WEIGHING OFF THE GRAND ACTION – Part 2

WEIGHING OFF THE GRAND ACTION – Part 2

(Part 1 "Why Weigh Off")

My Strategy:

I only weigh off well-regulated actions. The objectives of weighoff are balance and consistency and erratic or inappropriate elements in regulation, including those of friction, inertia, and geometry, will interfere with balance and consistency whatever the weighoff.

Most full regulations I have performed were the first for that piano since it was new, suggesting that many (or most) pianos never receive this benefit. Complexity and costliness can make even experienced technicians wary of selling regulations. Too many unknowns, too many variations on unanticipated problems, and too high a price tag if you get it wrong. Touch-ups work adequately well in most situations and satisfy the customer when not compared to the proper job.

But pianos falling well short of potential disappoint, frustrate, and annoy long before they fail. And our work life can be greatly enhanced by the change of pace and greater customer benefits deeper regulations offer.

I do this work largely out of the piano. Drop, backchecks, spring tensioning, jack and rep lever positioning, and friction are adjustments that cannot be made in the piano. And keys, keyframe, and topstack all benefit greatly from being regulated out in good light at an ergonomic height with 360 degree access and no customer hovering. I have a method of setup (see protocols) that makes bench bedding and strike accurately match what it is in the piano and tools to make prepping and regulating global procedures (as opposed to sectional). Plus, I use an order of operations that makes the overall process linear, steps leading to next steps while not undoing previous steps.

In the piano, I bed the keyframe (validating all aspects with the action fully assembled) and take Keystep samples of bedding and weighted kissing samples of strike to recreate on the bench. Once the bedding is in place, my strike samples become accurate and I set Regulating Rack template heights, recording them with the String Height Gauge and marking the hammer spacing along the templates' strike edges. The template rail will then take the entire profile of strike down to hammerline, up to letoff, or back to strike. With stops above and below the rail for strike and hammerline, respectively, and with Gauge Keys providing blow, backchecking, and letoff distances, moving from one position to the next takes a matter of seconds.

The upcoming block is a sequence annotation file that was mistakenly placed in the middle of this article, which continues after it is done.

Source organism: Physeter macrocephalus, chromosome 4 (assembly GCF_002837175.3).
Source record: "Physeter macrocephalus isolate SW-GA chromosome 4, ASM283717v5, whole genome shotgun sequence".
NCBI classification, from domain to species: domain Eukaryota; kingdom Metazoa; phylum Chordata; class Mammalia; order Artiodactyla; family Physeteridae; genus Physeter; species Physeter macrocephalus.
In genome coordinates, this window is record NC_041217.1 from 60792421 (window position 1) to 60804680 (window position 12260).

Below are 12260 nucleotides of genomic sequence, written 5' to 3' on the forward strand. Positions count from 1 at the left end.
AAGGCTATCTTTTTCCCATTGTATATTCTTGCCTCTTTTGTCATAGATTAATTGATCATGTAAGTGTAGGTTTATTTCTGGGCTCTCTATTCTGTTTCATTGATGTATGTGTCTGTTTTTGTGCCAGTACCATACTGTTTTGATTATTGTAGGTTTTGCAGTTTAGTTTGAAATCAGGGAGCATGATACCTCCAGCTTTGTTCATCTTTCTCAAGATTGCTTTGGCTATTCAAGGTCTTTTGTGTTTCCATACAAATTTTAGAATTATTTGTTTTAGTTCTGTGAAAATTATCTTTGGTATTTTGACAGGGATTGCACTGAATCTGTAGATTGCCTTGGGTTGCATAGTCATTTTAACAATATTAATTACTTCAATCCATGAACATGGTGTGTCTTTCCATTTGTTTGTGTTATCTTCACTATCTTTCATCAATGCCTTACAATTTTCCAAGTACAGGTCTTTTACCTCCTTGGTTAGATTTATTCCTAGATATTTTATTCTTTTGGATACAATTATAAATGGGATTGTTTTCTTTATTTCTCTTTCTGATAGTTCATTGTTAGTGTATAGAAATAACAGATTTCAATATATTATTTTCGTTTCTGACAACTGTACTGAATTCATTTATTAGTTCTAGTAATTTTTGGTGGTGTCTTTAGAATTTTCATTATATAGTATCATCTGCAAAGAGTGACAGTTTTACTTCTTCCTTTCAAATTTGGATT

If needed, I rough in key level, letoff, drop, backchecking, and springs – this does not take long. I then fully regulate three contiguous notes (two naturals with a sharp in between) to consider what’s there. Invariably, details emerge. Among other things, I check downweight and upweight and with this information decide what in the action parts, materials, and setup can be kept and what must be changed. The working specs for this regulation are now in place.

Next I prep parts, including filing hammers, repinning centers (principally shank and rep lever), and making parts vertical. Then I square, space, and level keys, rough in hammerline, letoff, and drop (as needed), set dip to specs, do backchecks, springs, rep lever heights (winking), jack positions, hammerline, letoff, drop, and finally aftertouch (by refining dip). All this is done on the bench. Now comes weighoff. And a quick touch-up. Then, back to the piano for string-to-hammer fit, dampers, pedals, tuning, and voicing. 

There are many steps. But I go out to the bench just once, the regulating there goes really fast, and back in the piano, the work fits. String leveling and mating proceed in one operation. Dampers regulate well to the well-leveled strings. And the action is balanced and extremely consistent - essentially pre-voiced. But weighoff is the feature that assures results will exceed expectation, the key to best perceived value and happy customers.

(Part 3 "Method and Style")

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